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Commentary
2/21/2006
02:21 PM
Tom Smith
Tom Smith
Commentary
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When Tech Hurts

The ways in which technology has enhanced all of our lives are too numerous to count. But on Tuesday, I was struck by two stories that I interpret as signs that technology may be driving too deep and becoming too pervasive in our lives.

The ways in which technology has enhanced all of our lives are too numerous to count. But on Tuesday, I was struck by two stories that I interpret as signs that technology may be driving too deep and becoming too pervasive in our lives.First, I'll raise the issue of teens and their propensity to reveal personal information in blogs. I'm a big proponent of kids getting ready access to the Internet, using the Web to enhance their educational experience, and even using e-mail to communicate with friends and distant family members. But it's likely that most early teens lack the sensibility and the life experiences to avoid trouble that could easily find them online.

As the aforementioned study points out, among teens studied, 70% disclosed at least their first name, 67% revealed their age, and 61% provided their contact information either in the form of e-mail (44%), instant messenger name (44%), or a link to a personal home page (30%). Any or all of those bits of personal data should be enough for a predator to target such teens. What's the answer? I'd like to say that Internet service providers' parental controls are the answer here, but reliance on technology created this problem in the first place, so I'm not sure that's the best solution. Those controls can't be effective unless there's strong parental involvement and strong parental controls--such as strict limits on computer and Internet usage. (What do you think is the key to keeping kids safe online? Take our poll.)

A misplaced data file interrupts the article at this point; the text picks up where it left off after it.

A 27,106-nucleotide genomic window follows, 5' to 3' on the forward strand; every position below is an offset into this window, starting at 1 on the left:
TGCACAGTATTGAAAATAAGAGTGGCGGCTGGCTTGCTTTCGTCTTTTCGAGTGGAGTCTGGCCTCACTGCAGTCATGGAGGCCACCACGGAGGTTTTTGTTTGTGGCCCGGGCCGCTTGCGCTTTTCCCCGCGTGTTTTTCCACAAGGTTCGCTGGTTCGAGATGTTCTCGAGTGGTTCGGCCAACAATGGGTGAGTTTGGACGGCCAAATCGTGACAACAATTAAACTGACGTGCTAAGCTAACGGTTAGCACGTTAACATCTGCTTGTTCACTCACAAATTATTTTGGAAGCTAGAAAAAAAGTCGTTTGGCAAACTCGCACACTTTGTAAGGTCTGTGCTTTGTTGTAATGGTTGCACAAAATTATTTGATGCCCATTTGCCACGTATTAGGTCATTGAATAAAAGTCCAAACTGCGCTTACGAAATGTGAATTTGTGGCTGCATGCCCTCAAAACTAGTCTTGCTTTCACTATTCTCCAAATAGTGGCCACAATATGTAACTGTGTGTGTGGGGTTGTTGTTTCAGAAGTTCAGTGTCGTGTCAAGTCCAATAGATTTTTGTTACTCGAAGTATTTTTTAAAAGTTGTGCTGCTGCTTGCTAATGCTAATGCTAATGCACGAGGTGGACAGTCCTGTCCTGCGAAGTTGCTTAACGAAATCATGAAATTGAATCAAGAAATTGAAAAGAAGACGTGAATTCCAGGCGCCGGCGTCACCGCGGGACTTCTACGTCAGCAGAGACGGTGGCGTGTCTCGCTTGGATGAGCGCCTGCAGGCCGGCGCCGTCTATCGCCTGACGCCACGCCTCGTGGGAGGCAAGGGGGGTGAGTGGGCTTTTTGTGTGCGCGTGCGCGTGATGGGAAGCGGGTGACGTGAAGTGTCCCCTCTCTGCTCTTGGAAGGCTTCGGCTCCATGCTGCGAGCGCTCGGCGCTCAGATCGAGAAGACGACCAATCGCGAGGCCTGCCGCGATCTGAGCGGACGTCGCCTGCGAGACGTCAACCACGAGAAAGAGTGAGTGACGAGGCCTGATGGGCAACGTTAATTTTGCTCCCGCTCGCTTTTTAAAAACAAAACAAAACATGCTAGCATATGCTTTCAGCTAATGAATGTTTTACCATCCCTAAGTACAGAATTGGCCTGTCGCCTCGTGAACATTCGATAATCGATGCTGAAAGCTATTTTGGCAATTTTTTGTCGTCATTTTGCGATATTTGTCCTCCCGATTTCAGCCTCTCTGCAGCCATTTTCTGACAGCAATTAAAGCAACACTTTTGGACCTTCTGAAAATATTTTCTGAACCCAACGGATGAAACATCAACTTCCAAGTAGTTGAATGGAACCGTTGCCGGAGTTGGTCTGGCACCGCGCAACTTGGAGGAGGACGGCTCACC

Second, there's a new indicator of the physical downsides to text messaging. A study from the U.K. finds that 38% more people suffer from sore wrists and thumbs due to "texting" than five years ago and 3.8 million people now complain of text-related injuries every year. This, of course, follows the recent revelations of people suffering from "BlackBerry thumb." If my own concerns about appearing pretentious didn't cure me of my own blossoming text-messaging-in-public-places habit, these developments will surely do the trick. But for those of you who are heavily into text messaging, you might ask yourself: What's wrong with messages that don't get an instantaneous response, or with being out of direct communication with someone for two or three minutes, or even an hour?

If you take this discussion to a purely enterprise level, I wonder whether the ability to stay in touch at all times and from all places doesn't do more to burn people out than to empower them to do work on a timely basis. For my money, I'll gladly take an employee who has the ability (and desire) to completely disconnect from work when it's appropriate over the workaholic who can't or won't unplug. How about you?

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